Australian Journal of Botany Australian Journal of Botany Society
Southern hemisphere botanical ecosystems
RESEARCH ARTICLE

Consistency in seed-deposition patterns and the distribution of mistletoes among its host trees in an Amazonian savanna

Rodrigo Ferreira Fadini A C , Danielly Caroline Miléo Gonçalves B and Rúbia Patrícia Fernandes Reis B
+ Author Affiliations
- Author Affiliations

A Programa de Pós Graduação em Ecologia, INPA (Instituto Nacional de Pesquisas da Amazônia), CP 478, Manaus, 69011-970, AM, Brazil.

B Universidade Federal do Pará, Campus de Santarém, Avenida Marechal Rondon, Caranazal, Santarém, 68040-070, PA, Brazil.

C Corresponding author. Present address: Universidade Federal do Pará, Campus de Altamira, Faculdade de Engenharia Florestal, Rua Coronel José Porfírio, s/n°, São Sebastião, Altamira, 68372-040, PA, Brazil. Email: rfadini@gmail.com

Australian Journal of Botany 57(8) 640-646 https://doi.org/10.1071/BT09013
Submitted: 15 January 2009  Accepted: 17 November 2009   Published: 8 February 2010

Abstract

The present paper describes the spatial distribution of the mistletoe Psittacanthus plagiophyllus Eichl. (Loranthaceae) on its host, the cashew tree Anacardium occidentale L., in a Brazilian Amazonian savanna. Our aim was to understand the roles of bird-seed dispersers and host quality in determining the mistletoe distribution among its host trees. In 2006, we marked 118 cashews in a 4.5-ha plot and counted the number of mistletoes and the presence of seeds attached to host branches in 2006, 2007 and 2008. On average, 36% of the hosts were infected each year. The infection load and the probability of being infected increased significantly with host crown diameter. On average, 25% of the hosts received at least one mistletoe seed in each year, being taller and previously infected hosts more prone to receive seeds in all 3 years. Elaenia cristata was the main seed disperser, visiting P. plagiophyllus 48 times in 35 h of focal records. Additionally, in a field experiment, we used the presence of an infection and the host size as surrogates for host quality and tested their effect on mistletoe survivorship. After 9 months, 16.5% of seeds survived and 14% had established, but neither host conditions nor host size influenced seed survivorship. Therefore, we suggest that mistletoe distribution is a consequence of a consistent dispersal of seeds onto larger and previously parasitised hosts across years.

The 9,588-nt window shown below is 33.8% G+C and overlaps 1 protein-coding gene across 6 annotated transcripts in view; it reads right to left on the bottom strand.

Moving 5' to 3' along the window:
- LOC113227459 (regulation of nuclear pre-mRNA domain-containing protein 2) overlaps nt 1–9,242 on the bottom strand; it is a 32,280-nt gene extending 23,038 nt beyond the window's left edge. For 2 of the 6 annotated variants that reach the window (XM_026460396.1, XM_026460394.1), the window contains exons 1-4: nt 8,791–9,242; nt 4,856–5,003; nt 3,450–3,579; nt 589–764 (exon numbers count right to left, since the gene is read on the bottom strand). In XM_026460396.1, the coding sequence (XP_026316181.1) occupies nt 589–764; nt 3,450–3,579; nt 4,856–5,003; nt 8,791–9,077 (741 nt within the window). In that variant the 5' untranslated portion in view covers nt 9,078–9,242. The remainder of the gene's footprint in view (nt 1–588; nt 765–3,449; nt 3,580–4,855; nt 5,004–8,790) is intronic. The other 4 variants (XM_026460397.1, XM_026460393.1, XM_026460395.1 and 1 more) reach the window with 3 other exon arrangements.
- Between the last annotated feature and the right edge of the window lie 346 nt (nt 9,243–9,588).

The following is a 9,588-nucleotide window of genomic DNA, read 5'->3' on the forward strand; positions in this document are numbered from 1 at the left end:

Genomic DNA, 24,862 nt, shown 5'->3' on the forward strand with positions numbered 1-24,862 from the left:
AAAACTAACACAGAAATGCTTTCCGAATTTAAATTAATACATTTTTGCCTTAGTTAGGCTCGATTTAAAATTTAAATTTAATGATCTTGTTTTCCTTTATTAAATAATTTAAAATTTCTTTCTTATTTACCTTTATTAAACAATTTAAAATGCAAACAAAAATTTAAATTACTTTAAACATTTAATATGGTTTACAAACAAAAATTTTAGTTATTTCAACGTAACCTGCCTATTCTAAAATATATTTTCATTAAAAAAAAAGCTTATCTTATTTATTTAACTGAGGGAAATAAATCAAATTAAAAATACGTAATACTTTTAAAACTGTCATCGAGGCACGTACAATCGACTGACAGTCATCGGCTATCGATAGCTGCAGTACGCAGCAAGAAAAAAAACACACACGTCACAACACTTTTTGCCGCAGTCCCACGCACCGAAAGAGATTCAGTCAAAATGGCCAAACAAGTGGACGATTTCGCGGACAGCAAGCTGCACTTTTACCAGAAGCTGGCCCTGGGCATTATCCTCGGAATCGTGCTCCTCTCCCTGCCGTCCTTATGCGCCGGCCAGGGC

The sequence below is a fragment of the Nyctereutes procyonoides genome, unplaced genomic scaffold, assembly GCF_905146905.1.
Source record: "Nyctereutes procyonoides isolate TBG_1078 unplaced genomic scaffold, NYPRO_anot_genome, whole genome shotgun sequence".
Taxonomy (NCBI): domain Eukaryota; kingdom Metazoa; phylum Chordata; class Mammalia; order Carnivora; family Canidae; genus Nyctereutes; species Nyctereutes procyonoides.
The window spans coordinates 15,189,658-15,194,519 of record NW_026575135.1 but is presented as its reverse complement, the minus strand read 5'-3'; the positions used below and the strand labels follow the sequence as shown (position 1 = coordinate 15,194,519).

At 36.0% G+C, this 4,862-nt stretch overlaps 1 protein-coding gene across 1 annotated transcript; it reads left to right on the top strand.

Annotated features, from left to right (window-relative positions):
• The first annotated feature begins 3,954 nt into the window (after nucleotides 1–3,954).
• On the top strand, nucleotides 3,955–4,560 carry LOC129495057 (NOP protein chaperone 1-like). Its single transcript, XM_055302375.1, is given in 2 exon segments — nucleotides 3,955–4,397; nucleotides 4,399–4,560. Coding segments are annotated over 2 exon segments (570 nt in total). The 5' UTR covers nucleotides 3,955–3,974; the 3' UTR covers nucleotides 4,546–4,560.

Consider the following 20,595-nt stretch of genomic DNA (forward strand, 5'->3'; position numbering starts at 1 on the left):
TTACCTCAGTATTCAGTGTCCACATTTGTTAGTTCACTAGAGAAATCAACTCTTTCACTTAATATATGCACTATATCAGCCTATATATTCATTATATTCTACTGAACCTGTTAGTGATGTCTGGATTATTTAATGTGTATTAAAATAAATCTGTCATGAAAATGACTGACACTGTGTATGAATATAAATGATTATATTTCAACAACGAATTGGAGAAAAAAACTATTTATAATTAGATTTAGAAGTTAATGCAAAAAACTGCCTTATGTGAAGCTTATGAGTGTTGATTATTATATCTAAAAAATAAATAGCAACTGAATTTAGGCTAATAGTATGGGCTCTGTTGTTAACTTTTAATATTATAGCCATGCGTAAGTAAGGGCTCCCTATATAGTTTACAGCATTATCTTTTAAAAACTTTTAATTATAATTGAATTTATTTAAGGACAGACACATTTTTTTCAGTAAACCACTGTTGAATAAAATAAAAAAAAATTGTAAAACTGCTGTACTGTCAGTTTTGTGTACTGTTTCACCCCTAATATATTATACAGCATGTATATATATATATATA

Acknowledgements

We thank people of Alter do Chão village who helped make this work pleasurable, especially the families of Laudelino S. Vasconcelos and of Raimundo Castelo. We also thank CNPq (Edital Universal: project no. 479130/2006-0) for financial support. We are grateful to Davi Garcia, Wellton Sousa and Deliane Penha for their help during the fieldwork. RFF received a CAPES fellowship. Two anonymous referees provided valuable comments on the manuscript. Fabrício Baccaro, Renato Cintra and Marina Côrtes helped with earlier versions of the manuscript.


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